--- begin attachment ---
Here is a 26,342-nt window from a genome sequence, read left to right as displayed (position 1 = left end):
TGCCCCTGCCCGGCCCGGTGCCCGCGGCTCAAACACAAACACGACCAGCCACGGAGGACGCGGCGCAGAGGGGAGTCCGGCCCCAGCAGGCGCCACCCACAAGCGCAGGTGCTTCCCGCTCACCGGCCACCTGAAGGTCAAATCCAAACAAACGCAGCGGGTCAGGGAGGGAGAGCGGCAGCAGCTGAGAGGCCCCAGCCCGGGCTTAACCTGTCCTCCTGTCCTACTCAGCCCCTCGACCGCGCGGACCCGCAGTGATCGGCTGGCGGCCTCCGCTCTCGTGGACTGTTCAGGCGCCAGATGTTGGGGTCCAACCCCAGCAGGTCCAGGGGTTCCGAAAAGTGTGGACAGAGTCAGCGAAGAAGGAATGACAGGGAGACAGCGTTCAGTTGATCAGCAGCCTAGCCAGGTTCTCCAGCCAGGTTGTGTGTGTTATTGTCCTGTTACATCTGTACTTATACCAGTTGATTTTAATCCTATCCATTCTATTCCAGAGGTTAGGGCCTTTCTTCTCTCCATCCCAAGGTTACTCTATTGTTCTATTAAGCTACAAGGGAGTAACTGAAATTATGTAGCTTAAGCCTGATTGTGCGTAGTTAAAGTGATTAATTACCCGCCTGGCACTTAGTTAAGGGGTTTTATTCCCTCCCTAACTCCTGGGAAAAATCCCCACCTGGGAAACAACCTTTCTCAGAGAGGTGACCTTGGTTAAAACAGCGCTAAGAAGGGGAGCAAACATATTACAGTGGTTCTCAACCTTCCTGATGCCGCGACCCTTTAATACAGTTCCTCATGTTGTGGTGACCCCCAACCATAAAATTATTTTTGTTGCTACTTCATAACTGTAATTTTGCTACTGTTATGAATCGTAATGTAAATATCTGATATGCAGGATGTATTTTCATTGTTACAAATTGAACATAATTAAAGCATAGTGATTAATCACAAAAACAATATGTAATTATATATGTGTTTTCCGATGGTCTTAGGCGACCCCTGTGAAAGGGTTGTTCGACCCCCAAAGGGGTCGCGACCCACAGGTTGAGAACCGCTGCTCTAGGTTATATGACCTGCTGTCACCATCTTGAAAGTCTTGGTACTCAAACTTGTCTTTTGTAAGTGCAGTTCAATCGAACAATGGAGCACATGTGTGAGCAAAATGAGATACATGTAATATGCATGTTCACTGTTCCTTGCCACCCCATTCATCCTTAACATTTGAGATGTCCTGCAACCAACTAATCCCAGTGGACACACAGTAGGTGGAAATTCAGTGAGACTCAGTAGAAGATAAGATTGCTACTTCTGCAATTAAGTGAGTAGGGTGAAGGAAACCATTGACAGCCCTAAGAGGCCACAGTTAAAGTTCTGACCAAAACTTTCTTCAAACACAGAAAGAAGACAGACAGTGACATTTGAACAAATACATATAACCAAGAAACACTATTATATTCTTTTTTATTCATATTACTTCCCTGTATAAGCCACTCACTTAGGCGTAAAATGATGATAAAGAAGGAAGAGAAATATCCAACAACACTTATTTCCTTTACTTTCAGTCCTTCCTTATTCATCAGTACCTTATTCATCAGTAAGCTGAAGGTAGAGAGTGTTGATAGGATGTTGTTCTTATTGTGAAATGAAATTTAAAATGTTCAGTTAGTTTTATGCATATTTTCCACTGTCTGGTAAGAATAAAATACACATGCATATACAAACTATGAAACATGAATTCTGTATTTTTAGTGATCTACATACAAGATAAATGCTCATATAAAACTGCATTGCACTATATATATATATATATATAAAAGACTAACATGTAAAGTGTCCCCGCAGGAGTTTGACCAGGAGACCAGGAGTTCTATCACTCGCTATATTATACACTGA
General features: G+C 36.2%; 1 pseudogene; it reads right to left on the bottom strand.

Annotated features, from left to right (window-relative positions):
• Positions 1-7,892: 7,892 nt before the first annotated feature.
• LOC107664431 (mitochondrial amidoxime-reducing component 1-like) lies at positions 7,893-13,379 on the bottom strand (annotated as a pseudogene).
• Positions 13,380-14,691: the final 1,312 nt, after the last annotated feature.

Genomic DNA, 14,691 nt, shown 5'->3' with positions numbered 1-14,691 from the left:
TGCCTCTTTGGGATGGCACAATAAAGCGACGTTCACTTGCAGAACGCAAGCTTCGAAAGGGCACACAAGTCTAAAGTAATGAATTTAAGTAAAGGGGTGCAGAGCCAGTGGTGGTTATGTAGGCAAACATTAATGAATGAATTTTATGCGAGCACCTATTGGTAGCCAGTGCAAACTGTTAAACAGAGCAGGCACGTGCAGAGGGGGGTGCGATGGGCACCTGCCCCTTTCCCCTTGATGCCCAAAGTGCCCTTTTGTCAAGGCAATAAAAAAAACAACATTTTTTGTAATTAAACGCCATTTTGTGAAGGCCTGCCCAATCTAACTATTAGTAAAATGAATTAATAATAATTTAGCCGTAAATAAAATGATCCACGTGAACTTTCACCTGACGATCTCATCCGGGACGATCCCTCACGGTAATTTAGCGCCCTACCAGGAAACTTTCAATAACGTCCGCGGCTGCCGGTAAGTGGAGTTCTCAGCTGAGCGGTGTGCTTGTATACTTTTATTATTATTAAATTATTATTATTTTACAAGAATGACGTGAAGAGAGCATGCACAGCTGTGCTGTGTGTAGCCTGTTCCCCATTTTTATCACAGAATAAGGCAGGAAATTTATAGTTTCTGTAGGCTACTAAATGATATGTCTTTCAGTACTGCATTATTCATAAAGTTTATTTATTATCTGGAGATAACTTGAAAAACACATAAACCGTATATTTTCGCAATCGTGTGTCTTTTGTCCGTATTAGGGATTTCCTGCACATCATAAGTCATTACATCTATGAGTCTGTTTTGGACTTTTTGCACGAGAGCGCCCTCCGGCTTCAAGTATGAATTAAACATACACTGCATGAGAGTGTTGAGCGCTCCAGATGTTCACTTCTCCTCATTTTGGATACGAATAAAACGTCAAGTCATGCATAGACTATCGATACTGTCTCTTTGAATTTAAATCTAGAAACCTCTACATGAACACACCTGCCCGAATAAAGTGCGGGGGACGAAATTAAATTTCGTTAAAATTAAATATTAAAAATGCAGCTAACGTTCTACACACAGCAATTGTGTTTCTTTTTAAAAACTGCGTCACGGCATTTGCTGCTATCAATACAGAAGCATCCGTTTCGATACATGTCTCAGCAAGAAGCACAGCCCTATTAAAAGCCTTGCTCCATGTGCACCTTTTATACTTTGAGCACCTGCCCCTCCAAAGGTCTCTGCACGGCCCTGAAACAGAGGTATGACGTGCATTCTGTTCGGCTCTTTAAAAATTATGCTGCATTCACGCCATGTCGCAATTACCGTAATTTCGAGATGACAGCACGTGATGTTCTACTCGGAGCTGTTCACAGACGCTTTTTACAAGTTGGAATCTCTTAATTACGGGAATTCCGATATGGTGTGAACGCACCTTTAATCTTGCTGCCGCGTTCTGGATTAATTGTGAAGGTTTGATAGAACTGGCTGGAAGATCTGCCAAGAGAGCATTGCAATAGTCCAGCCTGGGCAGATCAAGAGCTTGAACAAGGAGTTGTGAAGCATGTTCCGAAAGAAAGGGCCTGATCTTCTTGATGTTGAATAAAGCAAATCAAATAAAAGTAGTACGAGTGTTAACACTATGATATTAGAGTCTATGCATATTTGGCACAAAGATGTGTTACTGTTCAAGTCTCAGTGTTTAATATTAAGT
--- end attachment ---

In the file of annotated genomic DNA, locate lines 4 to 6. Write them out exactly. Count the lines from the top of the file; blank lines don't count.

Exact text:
Annotated features, from left to right (window-relative positions):
• Positions 1-7,892: 7,892 nt before the first annotated feature.
• LOC107664431 (mitochondrial amidoxime-reducing component 1-like) lies at positions 7,893-13,379 on the bottom strand (annotated as a pseudogene).